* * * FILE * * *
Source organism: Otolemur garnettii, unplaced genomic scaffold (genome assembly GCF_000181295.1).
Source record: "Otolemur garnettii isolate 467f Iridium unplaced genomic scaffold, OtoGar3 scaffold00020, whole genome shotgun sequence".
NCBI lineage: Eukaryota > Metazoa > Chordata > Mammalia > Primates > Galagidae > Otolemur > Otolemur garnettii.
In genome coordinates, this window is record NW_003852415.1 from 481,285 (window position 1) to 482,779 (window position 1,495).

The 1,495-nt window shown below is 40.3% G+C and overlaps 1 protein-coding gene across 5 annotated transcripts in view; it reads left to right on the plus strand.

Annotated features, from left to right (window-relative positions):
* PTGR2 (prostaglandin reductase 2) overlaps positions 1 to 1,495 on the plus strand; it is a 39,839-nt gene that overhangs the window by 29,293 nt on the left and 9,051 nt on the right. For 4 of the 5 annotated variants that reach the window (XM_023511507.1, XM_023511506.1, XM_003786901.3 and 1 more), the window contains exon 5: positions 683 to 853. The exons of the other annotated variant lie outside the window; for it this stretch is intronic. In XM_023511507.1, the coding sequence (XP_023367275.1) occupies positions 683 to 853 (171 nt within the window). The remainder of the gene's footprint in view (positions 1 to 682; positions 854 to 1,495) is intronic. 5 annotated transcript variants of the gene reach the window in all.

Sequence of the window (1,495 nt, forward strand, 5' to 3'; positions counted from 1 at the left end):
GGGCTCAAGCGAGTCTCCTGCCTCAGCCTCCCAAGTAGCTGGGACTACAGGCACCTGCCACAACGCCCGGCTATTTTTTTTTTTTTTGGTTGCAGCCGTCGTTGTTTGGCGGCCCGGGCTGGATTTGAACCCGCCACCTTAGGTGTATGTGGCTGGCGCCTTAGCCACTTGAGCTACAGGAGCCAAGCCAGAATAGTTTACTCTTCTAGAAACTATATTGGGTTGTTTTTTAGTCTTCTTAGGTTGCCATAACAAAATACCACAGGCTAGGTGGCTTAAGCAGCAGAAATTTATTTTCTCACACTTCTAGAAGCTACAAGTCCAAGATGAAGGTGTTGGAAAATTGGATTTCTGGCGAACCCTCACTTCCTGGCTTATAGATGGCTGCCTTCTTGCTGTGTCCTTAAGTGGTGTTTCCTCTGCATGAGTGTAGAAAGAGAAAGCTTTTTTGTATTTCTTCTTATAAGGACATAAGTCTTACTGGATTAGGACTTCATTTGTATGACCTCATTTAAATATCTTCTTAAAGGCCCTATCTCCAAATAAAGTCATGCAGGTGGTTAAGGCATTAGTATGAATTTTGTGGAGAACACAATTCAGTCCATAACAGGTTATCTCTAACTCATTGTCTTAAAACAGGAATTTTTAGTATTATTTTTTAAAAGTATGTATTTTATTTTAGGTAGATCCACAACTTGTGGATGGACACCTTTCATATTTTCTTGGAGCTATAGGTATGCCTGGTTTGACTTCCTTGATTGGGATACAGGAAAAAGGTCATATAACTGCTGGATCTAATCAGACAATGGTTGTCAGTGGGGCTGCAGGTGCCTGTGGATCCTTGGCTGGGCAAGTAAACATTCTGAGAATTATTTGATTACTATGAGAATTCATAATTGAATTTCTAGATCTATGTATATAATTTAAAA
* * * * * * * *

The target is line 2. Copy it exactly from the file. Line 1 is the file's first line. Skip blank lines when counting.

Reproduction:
Source record: "Otolemur garnettii isolate 467f Iridium unplaced genomic scaffold, OtoGar3 scaffold00020, whole genome shotgun sequence".